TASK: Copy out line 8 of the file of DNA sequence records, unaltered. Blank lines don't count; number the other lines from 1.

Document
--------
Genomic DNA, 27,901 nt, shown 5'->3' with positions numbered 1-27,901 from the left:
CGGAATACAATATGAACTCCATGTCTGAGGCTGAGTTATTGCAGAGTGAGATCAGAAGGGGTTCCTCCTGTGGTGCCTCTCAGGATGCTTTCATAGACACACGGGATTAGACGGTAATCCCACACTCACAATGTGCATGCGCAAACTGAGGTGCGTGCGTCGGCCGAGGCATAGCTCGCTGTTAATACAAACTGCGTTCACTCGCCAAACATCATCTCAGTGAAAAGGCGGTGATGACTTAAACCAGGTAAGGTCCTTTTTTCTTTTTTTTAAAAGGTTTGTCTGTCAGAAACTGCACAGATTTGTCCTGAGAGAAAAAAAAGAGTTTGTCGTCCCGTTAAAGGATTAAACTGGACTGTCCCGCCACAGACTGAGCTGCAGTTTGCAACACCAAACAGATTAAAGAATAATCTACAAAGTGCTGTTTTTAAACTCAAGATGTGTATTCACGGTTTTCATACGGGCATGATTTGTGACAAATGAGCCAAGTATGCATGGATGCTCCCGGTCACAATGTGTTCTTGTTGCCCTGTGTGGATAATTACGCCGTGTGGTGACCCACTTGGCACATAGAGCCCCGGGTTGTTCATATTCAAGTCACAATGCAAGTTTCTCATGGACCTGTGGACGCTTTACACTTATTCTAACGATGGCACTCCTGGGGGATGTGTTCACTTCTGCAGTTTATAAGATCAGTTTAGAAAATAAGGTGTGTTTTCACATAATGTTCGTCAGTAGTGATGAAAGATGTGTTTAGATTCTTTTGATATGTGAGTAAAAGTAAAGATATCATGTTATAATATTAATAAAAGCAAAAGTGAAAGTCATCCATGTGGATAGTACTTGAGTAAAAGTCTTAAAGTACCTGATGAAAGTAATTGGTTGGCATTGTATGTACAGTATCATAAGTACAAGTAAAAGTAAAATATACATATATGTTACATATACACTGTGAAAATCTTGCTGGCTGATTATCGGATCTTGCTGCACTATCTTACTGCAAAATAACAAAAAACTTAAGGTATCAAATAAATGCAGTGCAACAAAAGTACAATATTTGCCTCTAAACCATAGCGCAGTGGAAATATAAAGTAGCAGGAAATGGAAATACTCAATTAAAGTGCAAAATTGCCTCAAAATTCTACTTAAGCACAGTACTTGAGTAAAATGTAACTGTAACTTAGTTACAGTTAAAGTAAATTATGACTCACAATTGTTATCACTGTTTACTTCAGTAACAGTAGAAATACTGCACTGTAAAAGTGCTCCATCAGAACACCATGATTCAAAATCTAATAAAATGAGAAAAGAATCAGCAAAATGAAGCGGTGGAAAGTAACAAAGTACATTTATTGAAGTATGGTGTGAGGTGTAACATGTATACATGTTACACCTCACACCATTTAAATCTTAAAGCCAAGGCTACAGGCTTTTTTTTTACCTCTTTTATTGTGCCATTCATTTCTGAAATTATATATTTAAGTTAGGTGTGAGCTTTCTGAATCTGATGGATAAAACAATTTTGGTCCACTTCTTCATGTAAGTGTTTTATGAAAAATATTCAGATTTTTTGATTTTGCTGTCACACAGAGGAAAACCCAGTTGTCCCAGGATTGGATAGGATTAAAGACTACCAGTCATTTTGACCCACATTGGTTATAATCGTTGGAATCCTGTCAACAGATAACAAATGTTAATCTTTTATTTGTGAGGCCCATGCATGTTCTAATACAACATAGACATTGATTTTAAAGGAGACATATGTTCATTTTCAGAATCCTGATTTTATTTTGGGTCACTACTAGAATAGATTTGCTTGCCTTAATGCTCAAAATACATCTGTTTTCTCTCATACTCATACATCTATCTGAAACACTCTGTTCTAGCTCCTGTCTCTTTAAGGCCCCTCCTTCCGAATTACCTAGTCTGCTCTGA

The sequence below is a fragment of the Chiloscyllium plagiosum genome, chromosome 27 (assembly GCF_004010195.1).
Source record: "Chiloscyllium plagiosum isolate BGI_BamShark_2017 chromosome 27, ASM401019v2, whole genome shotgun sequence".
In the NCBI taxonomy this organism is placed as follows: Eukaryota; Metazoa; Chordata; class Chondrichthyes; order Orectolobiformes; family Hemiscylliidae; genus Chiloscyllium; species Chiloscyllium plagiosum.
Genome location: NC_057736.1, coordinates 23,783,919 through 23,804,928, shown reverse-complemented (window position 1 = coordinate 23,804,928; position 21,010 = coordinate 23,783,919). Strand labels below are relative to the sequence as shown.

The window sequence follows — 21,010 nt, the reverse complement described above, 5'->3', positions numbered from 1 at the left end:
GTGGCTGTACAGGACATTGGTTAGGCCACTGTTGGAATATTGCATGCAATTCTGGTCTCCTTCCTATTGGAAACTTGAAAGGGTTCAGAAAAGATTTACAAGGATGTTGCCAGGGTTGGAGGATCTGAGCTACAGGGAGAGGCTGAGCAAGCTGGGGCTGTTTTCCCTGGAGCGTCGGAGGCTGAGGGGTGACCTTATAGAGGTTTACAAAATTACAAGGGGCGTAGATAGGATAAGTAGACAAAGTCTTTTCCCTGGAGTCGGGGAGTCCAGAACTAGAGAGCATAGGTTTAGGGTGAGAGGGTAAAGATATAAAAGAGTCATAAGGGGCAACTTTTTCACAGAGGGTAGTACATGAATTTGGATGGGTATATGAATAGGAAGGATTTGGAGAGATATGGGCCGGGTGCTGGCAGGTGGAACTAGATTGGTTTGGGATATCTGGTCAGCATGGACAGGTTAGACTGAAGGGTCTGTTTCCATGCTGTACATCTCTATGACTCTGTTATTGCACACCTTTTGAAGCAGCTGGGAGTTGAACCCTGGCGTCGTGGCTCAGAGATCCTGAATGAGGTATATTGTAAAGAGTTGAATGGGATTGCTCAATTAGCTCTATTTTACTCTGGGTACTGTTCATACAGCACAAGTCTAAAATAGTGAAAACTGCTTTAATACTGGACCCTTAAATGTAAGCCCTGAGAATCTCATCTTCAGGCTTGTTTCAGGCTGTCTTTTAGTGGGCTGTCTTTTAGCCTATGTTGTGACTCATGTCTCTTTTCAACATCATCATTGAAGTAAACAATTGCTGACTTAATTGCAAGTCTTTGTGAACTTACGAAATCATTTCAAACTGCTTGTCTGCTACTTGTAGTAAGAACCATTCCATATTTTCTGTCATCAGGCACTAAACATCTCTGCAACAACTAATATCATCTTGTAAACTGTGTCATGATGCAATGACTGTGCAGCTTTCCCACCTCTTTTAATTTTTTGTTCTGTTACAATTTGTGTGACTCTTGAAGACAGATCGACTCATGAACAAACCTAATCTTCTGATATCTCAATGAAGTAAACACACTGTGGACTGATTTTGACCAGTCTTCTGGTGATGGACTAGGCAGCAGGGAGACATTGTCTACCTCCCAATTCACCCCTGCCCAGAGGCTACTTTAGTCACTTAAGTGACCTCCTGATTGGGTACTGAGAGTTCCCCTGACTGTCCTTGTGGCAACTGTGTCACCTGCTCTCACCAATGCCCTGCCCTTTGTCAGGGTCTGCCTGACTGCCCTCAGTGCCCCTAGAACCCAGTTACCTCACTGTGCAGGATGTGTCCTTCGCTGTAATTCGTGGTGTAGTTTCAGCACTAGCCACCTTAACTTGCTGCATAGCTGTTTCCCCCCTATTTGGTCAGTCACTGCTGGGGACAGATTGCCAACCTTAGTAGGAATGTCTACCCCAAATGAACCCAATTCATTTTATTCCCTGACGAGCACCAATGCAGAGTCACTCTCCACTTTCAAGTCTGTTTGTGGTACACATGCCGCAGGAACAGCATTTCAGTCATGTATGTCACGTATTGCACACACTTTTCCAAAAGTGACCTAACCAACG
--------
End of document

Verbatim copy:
GTGGCTGTACAGGACATTGGTTAGGCCACTGTTGGAATATTGCATGCAATTCTGGTCTCCTTCCTATTGGAAACTTGAAAGGGTTCAGAAAAGATTTACAAGGATGTTGCCAGGGTTGGAGGATCTGAGCTACAGGGAGAGGCTGAGCAAGCTGGGGCTGTTTTCCCTGGAGCGTCGGAGGCTGAGGGGTGACCTTATAGAGGTTTACAAAATTACAAGGGGCGTAGATAGGATAAGTAGACAAAGTCTTTTCCCTGGAGTCGGGGAGTCCAGAACTAGAGAGCATAGGTTTAGGGTGAGAGGGTAAAGATATAAAAGAGTCATAAGGGGCAACTTTTTCACAGAGGGTAGTACATGAATTTGGATGGGTATATGAATAGGAAGGATTTGGAGAGATATGGGCCGGGTGCTGGCAGGTGGAACTAGATTGGTTTGGGATATCTGGTCAGCATGGACAGGTTAGACTGAAGGGTCTGTTTCCATGCTGTACATCTCTATGACTCTGTTATTGCACACCTTTTGAAGCAGCTGGGAGTTGAACCCTGGCGTCGTGGCTCAGAGATCCTGAATGAGGTATATTGTAAAGAGTTGAATGGGATTGCTCAATTAGCTCTATTTTACTCTGGGTACTGTTCATACAGCACAAGTCTAAAATAGTGAAAACTGCTTTAATACTGGACCCTTAAATGTAAGCCCTGAGAATCTCATCTTCAGGCTTGTTTCAGGCTGTCTTTTAGTGGGCTGTCTTTTAGCCTATGTTGTGACTCATGTCTCTTTTCAACATCATCATTGAAGTAAACAATTGCTGACTTAATTGCAAGTCTTTGTGAACTTACGAAATCATTTCAAACTGCTTGTCTGCTACTTGTAGTAAGAACCATTCCATATTTTCTGTCATCAGGCACTAAACATCTCTGCAACAACTAATATCATCTTGTAAACTGTGTCATGATGCAATGACTGTGCAGCTTTCCCACCTCTTTTAATTTTTTGTTCTGTTACAATTTGTGTGACTCTTGAAGACAGATCGACTCATGAACAAACCTAATCTTCTGATATCTCAATGAAGTAAACACACTGTGGACTGATTTTGACCAGTCTTCTGGTGATGGACTAGGCAGCAGGGAGACATTGTCTACCTCCCAATTCACCCCTGCCCAGAGGCTACTTTAGTCACTTAAGTGACCTCCTGATTGGGTACTGAGAGTTCCCCTGACTGTCCTTGTGGCAACTGTGTCACCTGCTCTCACCAATGCCCTGCCCTTTGTCAGGGTCTGCCTGACTGCCCTCAGTGCCCCTAGAACCCAGTTACCTCACTGTGCAGGATGTGTCCTTCGCTGTAATTCGTGGTGTAGTTTCAGCACTAGCCACCTTAACTTGCTGCATAGCTGTTTCCCCCCTATTTGGTCAGTCACTGCTGGGGACAGATTGCCAACCTTAGTAGGAATGTCTACCCCAAATGAACCCAATTCATTTTATTCCCTGACGAGCACCAATGCAGAGTCACTCTCCACTTTCAAGTCTGTTTGTGGTACACATGCCGCAGGAACAGCATTTCAGTCATGTATGTCACGTATTGCACACACTTTTCCAAAAGTGACCTAACCAACG